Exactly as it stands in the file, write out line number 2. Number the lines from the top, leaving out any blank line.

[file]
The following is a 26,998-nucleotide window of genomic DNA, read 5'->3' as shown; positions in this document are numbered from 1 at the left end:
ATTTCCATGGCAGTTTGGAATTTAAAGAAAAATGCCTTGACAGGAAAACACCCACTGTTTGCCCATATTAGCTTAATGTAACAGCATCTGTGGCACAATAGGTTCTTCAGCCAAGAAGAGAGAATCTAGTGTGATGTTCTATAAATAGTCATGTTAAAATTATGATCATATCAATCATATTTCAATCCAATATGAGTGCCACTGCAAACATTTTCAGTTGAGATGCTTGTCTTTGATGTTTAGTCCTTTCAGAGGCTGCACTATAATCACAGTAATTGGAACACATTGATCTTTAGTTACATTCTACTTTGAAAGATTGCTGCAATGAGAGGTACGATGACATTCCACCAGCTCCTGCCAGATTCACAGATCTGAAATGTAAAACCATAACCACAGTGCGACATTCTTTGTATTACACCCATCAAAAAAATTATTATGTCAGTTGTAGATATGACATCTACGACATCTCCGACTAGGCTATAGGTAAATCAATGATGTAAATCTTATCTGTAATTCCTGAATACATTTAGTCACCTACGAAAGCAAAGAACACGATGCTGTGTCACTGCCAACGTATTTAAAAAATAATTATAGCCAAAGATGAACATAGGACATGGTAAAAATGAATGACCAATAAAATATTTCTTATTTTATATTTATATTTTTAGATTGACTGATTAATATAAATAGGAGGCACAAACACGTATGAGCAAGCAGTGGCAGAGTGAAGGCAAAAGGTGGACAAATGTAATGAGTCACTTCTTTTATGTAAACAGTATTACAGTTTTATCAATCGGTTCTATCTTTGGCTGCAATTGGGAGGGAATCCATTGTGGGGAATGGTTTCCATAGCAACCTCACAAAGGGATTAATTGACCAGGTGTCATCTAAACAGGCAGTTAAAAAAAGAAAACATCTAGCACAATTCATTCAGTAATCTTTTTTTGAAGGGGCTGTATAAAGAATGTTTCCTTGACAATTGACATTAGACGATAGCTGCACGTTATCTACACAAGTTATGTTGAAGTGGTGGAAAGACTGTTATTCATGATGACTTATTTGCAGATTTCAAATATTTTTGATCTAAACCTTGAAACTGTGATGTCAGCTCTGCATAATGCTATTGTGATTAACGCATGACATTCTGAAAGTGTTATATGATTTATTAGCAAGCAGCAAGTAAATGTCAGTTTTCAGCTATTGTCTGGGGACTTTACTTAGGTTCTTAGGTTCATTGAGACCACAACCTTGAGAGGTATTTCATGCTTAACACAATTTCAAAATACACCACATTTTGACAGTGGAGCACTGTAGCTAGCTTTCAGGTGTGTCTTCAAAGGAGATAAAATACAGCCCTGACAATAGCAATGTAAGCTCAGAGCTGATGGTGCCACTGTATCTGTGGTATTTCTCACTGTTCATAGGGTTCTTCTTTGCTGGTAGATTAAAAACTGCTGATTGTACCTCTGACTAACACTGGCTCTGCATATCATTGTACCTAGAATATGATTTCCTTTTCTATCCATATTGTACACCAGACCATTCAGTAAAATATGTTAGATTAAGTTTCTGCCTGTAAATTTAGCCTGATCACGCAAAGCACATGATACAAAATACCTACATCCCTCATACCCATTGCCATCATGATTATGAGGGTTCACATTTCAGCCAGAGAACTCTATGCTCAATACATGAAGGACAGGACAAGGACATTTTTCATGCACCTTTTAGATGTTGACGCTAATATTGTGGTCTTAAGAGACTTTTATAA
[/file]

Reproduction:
ATTTCCATGGCAGTTTGGAATTTAAAGAAAAATGCCTTGACAGGAAAACACCCACTGTTTGCCCATATTAGCTTAATGTAACAGCATCTGTGGCACAATAGGTTCTTCAGCCAAGAAGAGAGAATCTAGTGTGATGTTCTATAAATAGTCATGTTAAAATTATGATCATATCAATCATATTTCAATCCAATATGAGTGCCACTGCAAACATTTTCAGTTGAGATGCTTGTCTTTGATGTTTAGTCCTTTCAGAGGCTGCACTATAATCACAGTAATTGGAACACATTGATCTTTAGTTACATTCTACTTTGAAAGATTGCTGCAATGAGAGGTACGATGACATTCCACCAGCTCCTGCCAGATTCACAGATCTGAAATGTAAAACCATAACCACAGTGCGACATTCTTTGTATTACACCCATCAAAAAAATTATTATGTCAGTTGTAGATATGACATCTACGACATCTCCGACTAGGCTATAGGTAAATCAATGATGTAAATCTTATCTGTAATTCCTGAATACATTTAGTCACCTACGAAAGCAAAGAACACGATGCTGTGTCACTGCCAACGTATTTAAAAAATAATTATAGCCAAAGATGAACATAGGACATGGTAAAAATGAATGACCAATAAAATATTTCTTATTTTATATTTATATTTTTAGATTGACTGATTAATATAAATAGGAGGCACAAACACGTATGAGCAAGCAGTGGCAGAGTGAAGGCAAAAGGTGGACAAATGTAATGAGTCACTTCTTTTATGTAAACAGTATTACAGTTTTATCAATCGGTTCTATCTTTGGCTGCAATTGGGAGGGAATCCATTGTGGGGAATGGTTTCCATAGCAACCTCACAAAGGGATTAATTGACCAGGTGTCATCTAAACAGGCAGTTAAAAAAAGAAAACATCTAGCACAATTCATTCAGTAATCTTTTTTTGAAGGGGCTGTATAAAGAATGTTTCCTTGACAATTGACATTAGACGATAGCTGCACGTTATCTACACAAGTTATGTTGAAGTGGTGGAAAGACTGTTATTCATGATGACTTATTTGCAGATTTCAAATATTTTTGATCTAAACCTTGAAACTGTGATGTCAGCTCTGCATAATGCTATTGTGATTAACGCATGACATTCTGAAAGTGTTATATGATTTATTAGCAAGCAGCAAGTAAATGTCAGTTTTCAGCTATTGTCTGGGGACTTTACTTAGGTTCTTAGGTTCATTGAGACCACAACCTTGAGAGGTATTTCATGCTTAACACAATTTCAAAATACACCACATTTTGACAGTGGAGCACTGTAGCTAGCTTTCAGGTGTGTCTTCAAAGGAGATAAAATACAGCCCTGACAATAGCAATGTAAGCTCAGAGCTGATGGTGCCACTGTATCTGTGGTATTTCTCACTGTTCATAGGGTTCTTCTTTGCTGGTAGATTAAAAACTGCTGATTGTACCTCTGACTAACACTGGCTCTGCATATCATTGTACCTAGAATATGATTTCCTTTTCTATCCATATTGTACACCAGACCATTCAGTAAAATATGTTAGATTAAGTTTCTGCCTGTAAATTTAGCCTGATCACGCAAAGCACATGATACAAAATACCTACATCCCTCATACCCATTGCCATCATGATTATGAGGGTTCACATTTCAGCCAGAGAACTCTATGCTCAATACATGAAGGACAGGACAAGGACATTTTTCATGCACCTTTTAGATGTTGACGCTAATATTGTGGTCTTAAGAGACTTTTATAA